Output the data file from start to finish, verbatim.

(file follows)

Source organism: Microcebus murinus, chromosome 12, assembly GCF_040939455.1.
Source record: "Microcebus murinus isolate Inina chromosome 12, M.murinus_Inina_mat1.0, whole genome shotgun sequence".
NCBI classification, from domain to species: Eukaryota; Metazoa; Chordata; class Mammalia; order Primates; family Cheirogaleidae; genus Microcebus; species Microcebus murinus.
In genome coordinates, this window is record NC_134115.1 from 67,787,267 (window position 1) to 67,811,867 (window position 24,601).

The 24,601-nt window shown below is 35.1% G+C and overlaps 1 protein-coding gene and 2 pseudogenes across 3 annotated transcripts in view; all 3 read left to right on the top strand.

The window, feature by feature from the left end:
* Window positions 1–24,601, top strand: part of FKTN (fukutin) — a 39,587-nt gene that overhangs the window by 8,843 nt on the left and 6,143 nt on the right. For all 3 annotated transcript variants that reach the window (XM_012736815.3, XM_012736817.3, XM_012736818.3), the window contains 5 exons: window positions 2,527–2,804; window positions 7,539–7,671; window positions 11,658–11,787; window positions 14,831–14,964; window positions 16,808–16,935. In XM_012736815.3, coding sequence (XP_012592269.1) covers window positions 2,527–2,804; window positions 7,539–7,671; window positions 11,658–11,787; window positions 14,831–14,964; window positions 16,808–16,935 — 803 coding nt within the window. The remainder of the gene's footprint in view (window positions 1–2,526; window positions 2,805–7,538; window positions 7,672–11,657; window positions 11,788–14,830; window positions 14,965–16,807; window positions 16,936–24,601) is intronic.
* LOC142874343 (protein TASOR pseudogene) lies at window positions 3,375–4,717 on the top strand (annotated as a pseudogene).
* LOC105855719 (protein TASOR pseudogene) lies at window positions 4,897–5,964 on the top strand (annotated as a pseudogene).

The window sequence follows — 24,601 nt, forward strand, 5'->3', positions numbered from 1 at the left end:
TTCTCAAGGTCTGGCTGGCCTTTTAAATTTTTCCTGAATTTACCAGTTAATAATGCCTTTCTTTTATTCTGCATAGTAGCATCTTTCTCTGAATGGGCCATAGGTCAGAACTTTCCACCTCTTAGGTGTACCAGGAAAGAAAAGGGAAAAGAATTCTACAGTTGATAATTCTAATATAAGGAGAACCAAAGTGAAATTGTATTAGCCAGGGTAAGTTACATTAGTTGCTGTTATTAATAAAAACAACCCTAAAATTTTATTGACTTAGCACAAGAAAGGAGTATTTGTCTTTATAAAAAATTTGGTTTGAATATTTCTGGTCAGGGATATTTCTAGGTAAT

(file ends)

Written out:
Source organism: Microcebus murinus, chromosome 12, assembly GCF_040939455.1.
Source record: "Microcebus murinus isolate Inina chromosome 12, M.murinus_Inina_mat1.0, whole genome shotgun sequence".
NCBI classification, from domain to species: Eukaryota; Metazoa; Chordata; class Mammalia; order Primates; family Cheirogaleidae; genus Microcebus; species Microcebus murinus.
In genome coordinates, this window is record NC_134115.1 from 67,787,267 (window position 1) to 67,811,867 (window position 24,601).

The 24,601-nt window shown below is 35.1% G+C and overlaps 1 protein-coding gene and 2 pseudogenes across 3 annotated transcripts in view; all 3 read left to right on the top strand.

The window, feature by feature from the left end:
* Window positions 1–24,601, top strand: part of FKTN (fukutin) — a 39,587-nt gene that overhangs the window by 8,843 nt on the left and 6,143 nt on the right. For all 3 annotated transcript variants that reach the window (XM_012736815.3, XM_012736817.3, XM_012736818.3), the window contains 5 exons: window positions 2,527–2,804; window positions 7,539–7,671; window positions 11,658–11,787; window positions 14,831–14,964; window positions 16,808–16,935. In XM_012736815.3, coding sequence (XP_012592269.1) covers window positions 2,527–2,804; window positions 7,539–7,671; window positions 11,658–11,787; window positions 14,831–14,964; window positions 16,808–16,935 — 803 coding nt within the window. The remainder of the gene's footprint in view (window positions 1–2,526; window positions 2,805–7,538; window positions 7,672–11,657; window positions 11,788–14,830; window positions 14,965–16,807; window positions 16,936–24,601) is intronic.
* LOC142874343 (protein TASOR pseudogene) lies at window positions 3,375–4,717 on the top strand (annotated as a pseudogene).
* LOC105855719 (protein TASOR pseudogene) lies at window positions 4,897–5,964 on the top strand (annotated as a pseudogene).

The window sequence follows — 24,601 nt, forward strand, 5'->3', positions numbered from 1 at the left end:
TTCTCAAGGTCTGGCTGGCCTTTTAAATTTTTCCTGAATTTACCAGTTAATAATGCCTTTCTTTTATTCTGCATAGTAGCATCTTTCTCTGAATGGGCCATAGGTCAGAACTTTCCACCTCTTAGGTGTACCAGGAAAGAAAAGGGAAAAGAATTCTACAGTTGATAATTCTAATATAAGGAGAACCAAAGTGAAATTGTATTAGCCAGGGTAAGTTACATTAGTTGCTGTTATTAATAAAAACAACCCTAAAATTTTATTGACTTAGCACAAGAAAGGAGTATTTGTCTTTATAAAAAATTTGGTTTGAATATTTCTGGTCAGGGATATTTCTAGGTAAT